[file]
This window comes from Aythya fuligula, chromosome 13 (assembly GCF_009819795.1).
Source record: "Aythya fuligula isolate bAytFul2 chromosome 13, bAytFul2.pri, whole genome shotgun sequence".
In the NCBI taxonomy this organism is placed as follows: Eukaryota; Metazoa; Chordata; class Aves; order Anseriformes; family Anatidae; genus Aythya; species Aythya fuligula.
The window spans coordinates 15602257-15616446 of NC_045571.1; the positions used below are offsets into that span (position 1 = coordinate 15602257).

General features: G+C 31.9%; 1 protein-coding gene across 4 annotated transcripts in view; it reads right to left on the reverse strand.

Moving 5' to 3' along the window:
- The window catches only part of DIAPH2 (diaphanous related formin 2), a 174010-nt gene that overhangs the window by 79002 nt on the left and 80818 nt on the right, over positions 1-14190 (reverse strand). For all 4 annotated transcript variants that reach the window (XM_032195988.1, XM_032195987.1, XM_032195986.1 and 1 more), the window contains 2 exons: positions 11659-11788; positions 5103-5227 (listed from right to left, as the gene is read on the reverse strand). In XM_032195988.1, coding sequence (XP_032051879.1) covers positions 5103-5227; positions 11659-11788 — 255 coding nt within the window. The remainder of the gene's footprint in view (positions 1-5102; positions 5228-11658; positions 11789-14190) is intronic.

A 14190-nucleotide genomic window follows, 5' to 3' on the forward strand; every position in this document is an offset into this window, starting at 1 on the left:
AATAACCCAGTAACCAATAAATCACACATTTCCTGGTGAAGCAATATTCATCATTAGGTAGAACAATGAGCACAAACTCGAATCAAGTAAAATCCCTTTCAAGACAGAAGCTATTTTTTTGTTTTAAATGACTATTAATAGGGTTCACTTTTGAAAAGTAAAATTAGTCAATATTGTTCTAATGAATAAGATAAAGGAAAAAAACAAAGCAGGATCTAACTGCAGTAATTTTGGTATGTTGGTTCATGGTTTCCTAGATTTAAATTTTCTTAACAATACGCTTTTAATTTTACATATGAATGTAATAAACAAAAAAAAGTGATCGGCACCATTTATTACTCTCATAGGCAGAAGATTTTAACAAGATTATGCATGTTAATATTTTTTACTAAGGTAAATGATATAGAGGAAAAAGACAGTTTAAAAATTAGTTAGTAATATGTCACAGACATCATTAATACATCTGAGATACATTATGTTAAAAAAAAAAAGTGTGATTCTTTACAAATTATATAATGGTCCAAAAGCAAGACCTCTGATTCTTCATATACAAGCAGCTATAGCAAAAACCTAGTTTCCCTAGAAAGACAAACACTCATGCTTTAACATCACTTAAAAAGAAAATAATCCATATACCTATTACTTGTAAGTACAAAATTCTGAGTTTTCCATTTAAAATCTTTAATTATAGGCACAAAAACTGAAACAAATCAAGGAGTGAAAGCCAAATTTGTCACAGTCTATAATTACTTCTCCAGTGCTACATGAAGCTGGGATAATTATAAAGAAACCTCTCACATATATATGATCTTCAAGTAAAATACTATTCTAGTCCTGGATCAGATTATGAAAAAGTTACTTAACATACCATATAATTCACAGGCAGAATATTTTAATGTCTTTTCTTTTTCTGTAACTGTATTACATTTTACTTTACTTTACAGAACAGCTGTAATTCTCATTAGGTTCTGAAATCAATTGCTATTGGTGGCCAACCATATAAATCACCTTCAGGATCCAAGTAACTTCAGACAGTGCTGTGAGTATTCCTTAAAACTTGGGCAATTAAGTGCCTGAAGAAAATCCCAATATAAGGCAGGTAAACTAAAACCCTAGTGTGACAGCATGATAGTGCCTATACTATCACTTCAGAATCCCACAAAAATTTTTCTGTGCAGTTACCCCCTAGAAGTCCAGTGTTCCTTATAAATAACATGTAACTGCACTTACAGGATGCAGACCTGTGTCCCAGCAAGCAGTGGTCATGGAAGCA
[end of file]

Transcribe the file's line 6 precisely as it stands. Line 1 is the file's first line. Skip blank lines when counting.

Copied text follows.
Moving 5' to 3' along the window: